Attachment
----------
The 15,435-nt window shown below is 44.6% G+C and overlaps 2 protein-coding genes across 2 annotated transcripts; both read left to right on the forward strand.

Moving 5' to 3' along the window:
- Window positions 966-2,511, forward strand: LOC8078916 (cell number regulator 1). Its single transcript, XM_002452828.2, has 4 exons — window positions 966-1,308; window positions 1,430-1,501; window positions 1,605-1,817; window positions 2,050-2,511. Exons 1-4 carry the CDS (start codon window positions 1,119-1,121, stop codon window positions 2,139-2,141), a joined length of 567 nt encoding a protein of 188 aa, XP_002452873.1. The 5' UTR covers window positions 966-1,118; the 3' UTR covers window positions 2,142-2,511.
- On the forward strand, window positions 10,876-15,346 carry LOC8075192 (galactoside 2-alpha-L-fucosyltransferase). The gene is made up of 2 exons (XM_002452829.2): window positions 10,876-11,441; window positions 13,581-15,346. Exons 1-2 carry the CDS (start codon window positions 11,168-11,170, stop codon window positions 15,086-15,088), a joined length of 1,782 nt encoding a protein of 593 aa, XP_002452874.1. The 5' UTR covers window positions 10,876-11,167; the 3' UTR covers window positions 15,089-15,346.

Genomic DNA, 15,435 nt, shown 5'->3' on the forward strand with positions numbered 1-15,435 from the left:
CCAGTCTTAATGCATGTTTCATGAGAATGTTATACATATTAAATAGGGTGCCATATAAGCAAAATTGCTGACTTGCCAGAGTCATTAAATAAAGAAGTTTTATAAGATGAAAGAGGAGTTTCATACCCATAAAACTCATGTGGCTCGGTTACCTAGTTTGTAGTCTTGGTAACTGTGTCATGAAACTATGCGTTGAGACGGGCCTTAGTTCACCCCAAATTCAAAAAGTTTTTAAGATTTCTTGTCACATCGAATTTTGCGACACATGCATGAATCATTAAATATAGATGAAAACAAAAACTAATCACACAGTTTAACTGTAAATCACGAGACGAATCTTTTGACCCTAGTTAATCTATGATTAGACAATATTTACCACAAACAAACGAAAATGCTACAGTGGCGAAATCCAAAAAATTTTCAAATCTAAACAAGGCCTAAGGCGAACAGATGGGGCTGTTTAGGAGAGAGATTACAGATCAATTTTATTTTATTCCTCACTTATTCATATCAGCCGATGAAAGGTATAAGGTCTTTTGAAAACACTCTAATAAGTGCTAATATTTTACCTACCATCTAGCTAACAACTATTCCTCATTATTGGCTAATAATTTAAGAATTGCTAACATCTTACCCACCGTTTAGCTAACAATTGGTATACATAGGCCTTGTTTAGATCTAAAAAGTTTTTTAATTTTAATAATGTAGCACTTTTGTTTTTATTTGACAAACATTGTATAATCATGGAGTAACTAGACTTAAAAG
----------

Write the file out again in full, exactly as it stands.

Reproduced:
The 15,435-nt window shown below is 44.6% G+C and overlaps 2 protein-coding genes across 2 annotated transcripts; both read left to right on the forward strand.

Moving 5' to 3' along the window:
- Window positions 966-2,511, forward strand: LOC8078916 (cell number regulator 1). Its single transcript, XM_002452828.2, has 4 exons — window positions 966-1,308; window positions 1,430-1,501; window positions 1,605-1,817; window positions 2,050-2,511. Exons 1-4 carry the CDS (start codon window positions 1,119-1,121, stop codon window positions 2,139-2,141), a joined length of 567 nt encoding a protein of 188 aa, XP_002452873.1. The 5' UTR covers window positions 966-1,118; the 3' UTR covers window positions 2,142-2,511.
- On the forward strand, window positions 10,876-15,346 carry LOC8075192 (galactoside 2-alpha-L-fucosyltransferase). The gene is made up of 2 exons (XM_002452829.2): window positions 10,876-11,441; window positions 13,581-15,346. Exons 1-2 carry the CDS (start codon window positions 11,168-11,170, stop codon window positions 15,086-15,088), a joined length of 1,782 nt encoding a protein of 593 aa, XP_002452874.1. The 5' UTR covers window positions 10,876-11,167; the 3' UTR covers window positions 15,089-15,346.

Genomic DNA, 15,435 nt, shown 5'->3' on the forward strand with positions numbered 1-15,435 from the left:
CCAGTCTTAATGCATGTTTCATGAGAATGTTATACATATTAAATAGGGTGCCATATAAGCAAAATTGCTGACTTGCCAGAGTCATTAAATAAAGAAGTTTTATAAGATGAAAGAGGAGTTTCATACCCATAAAACTCATGTGGCTCGGTTACCTAGTTTGTAGTCTTGGTAACTGTGTCATGAAACTATGCGTTGAGACGGGCCTTAGTTCACCCCAAATTCAAAAAGTTTTTAAGATTTCTTGTCACATCGAATTTTGCGACACATGCATGAATCATTAAATATAGATGAAAACAAAAACTAATCACACAGTTTAACTGTAAATCACGAGACGAATCTTTTGACCCTAGTTAATCTATGATTAGACAATATTTACCACAAACAAACGAAAATGCTACAGTGGCGAAATCCAAAAAATTTTCAAATCTAAACAAGGCCTAAGGCGAACAGATGGGGCTGTTTAGGAGAGAGATTACAGATCAATTTTATTTTATTCCTCACTTATTCATATCAGCCGATGAAAGGTATAAGGTCTTTTGAAAACACTCTAATAAGTGCTAATATTTTACCTACCATCTAGCTAACAACTATTCCTCATTATTGGCTAATAATTTAAGAATTGCTAACATCTTACCCACCGTTTAGCTAACAATTGGTATACATAGGCCTTGTTTAGATCTAAAAAGTTTTTTAATTTTAATAATGTAGCACTTTTGTTTTTATTTGACAAACATTGTATAATCATGGAGTAACTAGACTTAAAAG